The crux of the matter
Fitness trainer Mike Boyle's studious nature has helped him stay ahead of the pack when it comes to conditioning athletes. He lives and breathes his subject matter and is a glib and knowledgeable advocate for his programs, especially those that pertain to hockey and NHL players.
A decade ago, Boyle's early products, players like Shawn McEachern, Joe Sacco and now-Boston Bruins coach Mike Sullivan, caught the eye of knowledgeable hockey people with their improved speed and conditioning.
Boyle's Winchester, Mass., facility now hosts up to three dozen NHL players each summer as they prepare for the upcoming season. Boyle's clients became his advocates and his clients' teammates noticed the impact of his training programs, particularly improvements in straight-ahead speed and quickness in lateral movements.
Boyle offers athletes a core program and then designs programs that address each athlete's specific needs.
"There is one basic template that we start with, a basic concept that with most of these NHL guys we are trying to restore their strength, rehabilitate their injuries and get them as fast, hopefully, as they were when they were kids.
"One of the things that we're all losing as we age is lean muscle mass, speed and power. When you see older players losing the ability to play, that comes down to losing the ability to produce force, losing the ability to be fast. So, the basic concepts don't change a lot.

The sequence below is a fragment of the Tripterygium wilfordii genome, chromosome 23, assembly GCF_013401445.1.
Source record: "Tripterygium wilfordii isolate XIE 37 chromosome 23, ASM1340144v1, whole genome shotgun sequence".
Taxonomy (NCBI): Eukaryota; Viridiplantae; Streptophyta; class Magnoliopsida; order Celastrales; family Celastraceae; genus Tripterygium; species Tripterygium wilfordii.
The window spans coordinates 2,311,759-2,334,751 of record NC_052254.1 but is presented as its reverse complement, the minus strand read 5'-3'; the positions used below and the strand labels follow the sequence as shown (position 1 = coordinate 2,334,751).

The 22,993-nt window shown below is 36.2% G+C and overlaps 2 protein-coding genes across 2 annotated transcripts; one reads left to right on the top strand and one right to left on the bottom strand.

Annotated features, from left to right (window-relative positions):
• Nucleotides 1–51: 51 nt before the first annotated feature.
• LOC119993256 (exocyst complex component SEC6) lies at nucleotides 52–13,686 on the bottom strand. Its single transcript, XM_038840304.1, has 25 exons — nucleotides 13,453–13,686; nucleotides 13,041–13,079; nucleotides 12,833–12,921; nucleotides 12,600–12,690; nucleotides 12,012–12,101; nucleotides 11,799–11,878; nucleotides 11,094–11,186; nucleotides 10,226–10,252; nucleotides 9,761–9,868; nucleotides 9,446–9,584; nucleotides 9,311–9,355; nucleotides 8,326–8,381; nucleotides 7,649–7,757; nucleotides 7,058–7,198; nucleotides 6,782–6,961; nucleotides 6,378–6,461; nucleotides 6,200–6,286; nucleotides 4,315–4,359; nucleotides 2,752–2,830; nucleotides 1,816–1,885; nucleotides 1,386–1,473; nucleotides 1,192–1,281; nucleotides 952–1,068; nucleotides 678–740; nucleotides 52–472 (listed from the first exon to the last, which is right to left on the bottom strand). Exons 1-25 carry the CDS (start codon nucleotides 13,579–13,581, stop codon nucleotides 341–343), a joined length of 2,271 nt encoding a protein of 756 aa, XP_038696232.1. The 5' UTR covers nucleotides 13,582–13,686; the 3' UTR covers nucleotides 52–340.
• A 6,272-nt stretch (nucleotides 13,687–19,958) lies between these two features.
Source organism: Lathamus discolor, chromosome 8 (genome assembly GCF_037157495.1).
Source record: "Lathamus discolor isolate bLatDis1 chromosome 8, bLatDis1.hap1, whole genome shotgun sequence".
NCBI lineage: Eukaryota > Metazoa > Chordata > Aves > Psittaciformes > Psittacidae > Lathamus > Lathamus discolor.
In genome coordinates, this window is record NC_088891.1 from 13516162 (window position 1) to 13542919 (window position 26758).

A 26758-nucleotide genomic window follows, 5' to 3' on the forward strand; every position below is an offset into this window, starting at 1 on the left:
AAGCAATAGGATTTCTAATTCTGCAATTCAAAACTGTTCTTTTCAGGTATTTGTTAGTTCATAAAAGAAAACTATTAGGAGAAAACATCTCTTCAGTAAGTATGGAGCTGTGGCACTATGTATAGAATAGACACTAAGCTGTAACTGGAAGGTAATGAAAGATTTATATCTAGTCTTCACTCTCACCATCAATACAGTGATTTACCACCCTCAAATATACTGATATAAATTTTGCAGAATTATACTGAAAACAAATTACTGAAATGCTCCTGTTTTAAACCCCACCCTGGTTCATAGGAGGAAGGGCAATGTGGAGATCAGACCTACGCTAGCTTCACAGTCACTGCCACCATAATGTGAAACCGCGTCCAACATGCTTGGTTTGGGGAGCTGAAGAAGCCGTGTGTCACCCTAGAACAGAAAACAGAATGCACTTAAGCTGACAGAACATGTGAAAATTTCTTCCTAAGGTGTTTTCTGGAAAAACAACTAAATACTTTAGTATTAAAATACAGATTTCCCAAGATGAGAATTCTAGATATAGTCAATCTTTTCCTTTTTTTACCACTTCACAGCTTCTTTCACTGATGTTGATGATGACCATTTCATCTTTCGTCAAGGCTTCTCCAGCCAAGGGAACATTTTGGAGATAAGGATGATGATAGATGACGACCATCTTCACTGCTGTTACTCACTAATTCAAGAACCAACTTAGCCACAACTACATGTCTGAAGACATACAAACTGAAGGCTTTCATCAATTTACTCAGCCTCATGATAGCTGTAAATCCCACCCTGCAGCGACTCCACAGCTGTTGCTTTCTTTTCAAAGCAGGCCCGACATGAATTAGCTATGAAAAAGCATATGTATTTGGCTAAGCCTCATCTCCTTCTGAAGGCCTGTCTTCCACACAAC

"What does change is, what can't a guy do? The basic template for a healthy guy would be the same as another healthy player. Goalies may be slightly different. For forwards and defensemen, we're going to start out the same. Then, we've got to take that concept and figure out what is his injury history, what is his training history? What do we know about him? Is he overweight? Is he inflexible? Has he had a back problem? Has he had a shoulder problem?
"That's where the individualization comes into the program. That's where we start to learn that this guy can't do this, that guy can't do that. All of our young, healthy guys are doing very similar programs. Conceptually, from a conditioning standpoint, which is a third of what we're trying to work on, the energetics of the game are very similar for a lot of guys.
"One thing that's different is that some guys play a lot more. If you're looking at a team playing three lines you have a ratio of rest-to-work of approximately 2-to-1, 3-to-1 on a good team that's rolling four lines all the time and playing six defensemen all the time. We make sure the conditioning respects the energetics of the game. I think that's one of the things that we do that a lot of other people don't do. A lot of other places are very concerned with aerobic capacity, they're worried about what's the VO2 Max, the ability to carry oxygen."
From the first prehistoric man to pull an oyster off the ocean floor and ask, "Wonder what this tastes like?" to Galileo to Edison to Scotty Bowman, innovators do things differently and raise the skepticism of others. Eventually, it becomes hard to argue with their success. Soon, the rest of the world starts tinkering with the original, radical concept -- the oysters go well with spinach, a shade makes the light less harsh, someone tries a right-wing lock. Many of Boyle's "radical" ideas now comprise the core of modern athletic training.